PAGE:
When that first frost is in the air, it’s time to pack up the car and head south. But will your home be ready? And what about when you head back north? Here are some home management tips for Florida snowbirds.
Two Homes, Similar Preparation Checklists
Much of what snowbirds must do before leaving one home for the other is similar but not identical. The climate is the major factor in ensuring whichever house you’re traveling to will be clean, pest-free, and undisturbed when you arrive.
For Both Homes
Make your home look like someone is there. Stop mail and newspaper delivery. Close drapes and blinds. Set up timers on lights in the home to make it look like someone is home.
Check locks and alarms. Ensure smoke detectors have fresh batteries. Consider installing remote monitoring systems for smoke alarms and leak detectors.
Leave a key with a trusted neighbor or family member, and ask them to check on your home once a week. Inform local police that you’ll be gone for an extended period, and give them the name and description of the person who is allowed to enter your home to check on it.
Do a thorough housecleaning, including the oven. Empty and clean the refrigerator and the freezer. Unplug them, and leave the doors open to discourage mold. Clean out the dishwasher filter and run a cleaning cycle in your dishwasher with vinegar or a dishwasher cleaning product.
Repair damaged seals around windows and doors, and inspect the perimeter of your home to seal any cracks or holes where insects or rodents could enter. Shut the chimney flue and make sure the chimney screen on the roof is intact. Hire a professional to trim tree branches that could break in heavy snow or hurricane-force winds and damage your home.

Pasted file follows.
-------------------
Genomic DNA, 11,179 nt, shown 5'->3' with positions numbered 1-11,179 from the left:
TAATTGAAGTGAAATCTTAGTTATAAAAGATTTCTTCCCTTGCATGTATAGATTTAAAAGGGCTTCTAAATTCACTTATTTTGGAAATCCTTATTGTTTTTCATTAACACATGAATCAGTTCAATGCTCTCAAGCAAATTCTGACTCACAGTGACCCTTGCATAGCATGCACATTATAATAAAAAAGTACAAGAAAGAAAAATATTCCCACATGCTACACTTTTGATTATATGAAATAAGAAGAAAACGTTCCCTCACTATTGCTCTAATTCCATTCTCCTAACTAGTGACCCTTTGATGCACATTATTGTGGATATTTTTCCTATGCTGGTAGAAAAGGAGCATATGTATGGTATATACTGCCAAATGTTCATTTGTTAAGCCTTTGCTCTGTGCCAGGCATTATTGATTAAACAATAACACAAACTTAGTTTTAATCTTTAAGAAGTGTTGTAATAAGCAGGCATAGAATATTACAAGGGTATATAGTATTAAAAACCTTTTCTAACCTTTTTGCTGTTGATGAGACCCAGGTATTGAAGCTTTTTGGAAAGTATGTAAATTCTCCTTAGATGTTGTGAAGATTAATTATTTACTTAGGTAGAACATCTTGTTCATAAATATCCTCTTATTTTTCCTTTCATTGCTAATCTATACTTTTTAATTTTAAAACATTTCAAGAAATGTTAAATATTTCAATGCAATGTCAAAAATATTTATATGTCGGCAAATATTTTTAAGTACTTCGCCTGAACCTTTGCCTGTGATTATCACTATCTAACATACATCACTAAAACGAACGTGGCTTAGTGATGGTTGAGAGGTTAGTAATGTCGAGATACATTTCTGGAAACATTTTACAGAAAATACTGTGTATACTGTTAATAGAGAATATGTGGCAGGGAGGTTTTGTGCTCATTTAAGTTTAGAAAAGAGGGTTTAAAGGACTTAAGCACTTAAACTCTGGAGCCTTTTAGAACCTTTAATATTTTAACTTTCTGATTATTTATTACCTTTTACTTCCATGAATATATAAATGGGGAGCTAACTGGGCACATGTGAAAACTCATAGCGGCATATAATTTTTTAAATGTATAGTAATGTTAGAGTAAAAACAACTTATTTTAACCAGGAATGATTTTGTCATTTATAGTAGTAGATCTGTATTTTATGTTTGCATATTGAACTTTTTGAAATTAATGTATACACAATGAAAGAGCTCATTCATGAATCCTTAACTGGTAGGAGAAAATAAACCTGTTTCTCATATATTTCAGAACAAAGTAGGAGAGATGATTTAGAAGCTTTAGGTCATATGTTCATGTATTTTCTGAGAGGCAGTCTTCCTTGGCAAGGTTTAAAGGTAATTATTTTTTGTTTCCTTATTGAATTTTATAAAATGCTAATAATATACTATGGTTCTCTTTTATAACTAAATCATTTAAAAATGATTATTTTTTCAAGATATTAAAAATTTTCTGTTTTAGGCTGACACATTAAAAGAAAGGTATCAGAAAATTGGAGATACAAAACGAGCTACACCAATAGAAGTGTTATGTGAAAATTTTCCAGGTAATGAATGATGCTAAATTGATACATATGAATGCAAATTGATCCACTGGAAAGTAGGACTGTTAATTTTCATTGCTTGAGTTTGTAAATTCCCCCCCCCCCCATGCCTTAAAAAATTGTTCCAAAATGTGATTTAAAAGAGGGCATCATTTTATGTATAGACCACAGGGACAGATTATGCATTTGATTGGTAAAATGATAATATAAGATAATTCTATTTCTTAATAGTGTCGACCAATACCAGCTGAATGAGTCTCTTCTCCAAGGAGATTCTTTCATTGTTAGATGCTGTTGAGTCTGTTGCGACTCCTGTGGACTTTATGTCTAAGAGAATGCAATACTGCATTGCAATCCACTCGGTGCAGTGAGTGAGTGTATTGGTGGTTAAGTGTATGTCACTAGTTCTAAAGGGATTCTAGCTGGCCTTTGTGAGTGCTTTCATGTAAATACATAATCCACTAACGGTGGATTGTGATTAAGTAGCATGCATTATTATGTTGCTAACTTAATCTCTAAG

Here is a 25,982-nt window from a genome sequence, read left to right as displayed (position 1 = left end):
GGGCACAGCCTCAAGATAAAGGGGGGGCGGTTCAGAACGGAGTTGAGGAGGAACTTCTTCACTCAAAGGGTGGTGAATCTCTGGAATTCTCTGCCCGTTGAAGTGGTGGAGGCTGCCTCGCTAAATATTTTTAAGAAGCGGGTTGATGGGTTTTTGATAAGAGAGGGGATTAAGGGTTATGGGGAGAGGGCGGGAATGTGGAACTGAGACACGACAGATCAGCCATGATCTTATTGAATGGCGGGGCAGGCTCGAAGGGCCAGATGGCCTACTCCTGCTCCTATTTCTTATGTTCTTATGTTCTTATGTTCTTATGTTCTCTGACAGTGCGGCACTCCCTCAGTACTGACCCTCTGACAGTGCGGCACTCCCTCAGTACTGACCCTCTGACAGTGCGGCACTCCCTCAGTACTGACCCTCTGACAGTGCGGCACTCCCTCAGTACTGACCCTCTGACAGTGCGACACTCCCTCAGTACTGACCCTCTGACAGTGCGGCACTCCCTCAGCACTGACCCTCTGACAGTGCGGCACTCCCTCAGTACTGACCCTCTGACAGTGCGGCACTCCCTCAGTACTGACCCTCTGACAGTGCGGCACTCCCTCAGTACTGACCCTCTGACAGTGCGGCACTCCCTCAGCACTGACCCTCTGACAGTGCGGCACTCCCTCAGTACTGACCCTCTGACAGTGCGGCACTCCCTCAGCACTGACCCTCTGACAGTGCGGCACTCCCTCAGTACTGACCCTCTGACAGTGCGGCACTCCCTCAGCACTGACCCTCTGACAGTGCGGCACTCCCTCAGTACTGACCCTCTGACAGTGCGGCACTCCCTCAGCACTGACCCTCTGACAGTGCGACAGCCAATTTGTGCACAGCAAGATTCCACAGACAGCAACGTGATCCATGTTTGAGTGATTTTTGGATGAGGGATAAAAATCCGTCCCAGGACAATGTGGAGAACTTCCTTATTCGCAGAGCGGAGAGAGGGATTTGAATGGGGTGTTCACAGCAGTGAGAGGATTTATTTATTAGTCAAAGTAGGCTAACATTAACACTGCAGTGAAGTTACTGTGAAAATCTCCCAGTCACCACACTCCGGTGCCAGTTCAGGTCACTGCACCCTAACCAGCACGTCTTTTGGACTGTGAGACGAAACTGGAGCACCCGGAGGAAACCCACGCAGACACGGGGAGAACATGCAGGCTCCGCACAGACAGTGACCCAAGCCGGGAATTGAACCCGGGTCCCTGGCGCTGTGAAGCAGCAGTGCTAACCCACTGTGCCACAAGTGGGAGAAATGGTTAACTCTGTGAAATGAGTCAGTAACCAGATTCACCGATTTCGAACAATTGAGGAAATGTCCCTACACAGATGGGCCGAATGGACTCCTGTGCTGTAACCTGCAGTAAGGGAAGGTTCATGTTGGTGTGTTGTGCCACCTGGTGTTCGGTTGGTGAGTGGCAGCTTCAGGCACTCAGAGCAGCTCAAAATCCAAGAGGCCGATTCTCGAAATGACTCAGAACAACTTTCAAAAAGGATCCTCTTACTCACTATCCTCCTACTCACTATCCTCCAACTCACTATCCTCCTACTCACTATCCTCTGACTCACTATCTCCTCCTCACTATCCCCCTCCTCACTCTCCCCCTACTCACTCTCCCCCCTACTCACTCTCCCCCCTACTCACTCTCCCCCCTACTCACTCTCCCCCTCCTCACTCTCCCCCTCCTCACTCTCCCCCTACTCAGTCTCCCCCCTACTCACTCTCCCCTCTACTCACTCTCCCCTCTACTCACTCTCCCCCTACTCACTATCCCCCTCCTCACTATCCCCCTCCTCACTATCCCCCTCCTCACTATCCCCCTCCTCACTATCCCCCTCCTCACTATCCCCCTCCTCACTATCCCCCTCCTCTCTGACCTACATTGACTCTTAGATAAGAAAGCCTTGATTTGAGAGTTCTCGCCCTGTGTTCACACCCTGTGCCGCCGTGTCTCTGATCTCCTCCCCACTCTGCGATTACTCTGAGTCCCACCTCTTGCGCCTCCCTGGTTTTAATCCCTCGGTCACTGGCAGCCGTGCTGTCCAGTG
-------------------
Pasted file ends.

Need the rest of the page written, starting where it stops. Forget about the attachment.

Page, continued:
Turn off the water, and then run all the faucets and flush all the toilets to drain the pipes. Cover all the toilet bowls and sinks with a tight seal of plastic wrap to ensure the water in the trap doesn’t evaporate and allow sewer gas to enter your home. If this is too much for you, hire a plumber to take care of it.
More for Heading South
Leave the heat on and set it to between 55 and 60 degrees to keep your home warm enough to prevent freezing.
Hire someone to clear snow and ice to prevent injuries and keep your home looking lived-in. Ask them to clear heavy snow from roof edges before it can create an ice dam, causing leaks.
Before You Return Going North
Prepare for wind and water. South Florida home renovations might include installing new impact windows and doors and repairing or replacing the roof to minimize hurricane damage.
Set the AC at 80 and leave it on. Use dehumidifiers with hoses that channel water directly into drains.
Experienced snowbirds have their preparation routines all set, but if you’re new to the biannual migration, ask snowbird friends to share their checklists with you. Enjoy your warm southern winters and cooler summers up north!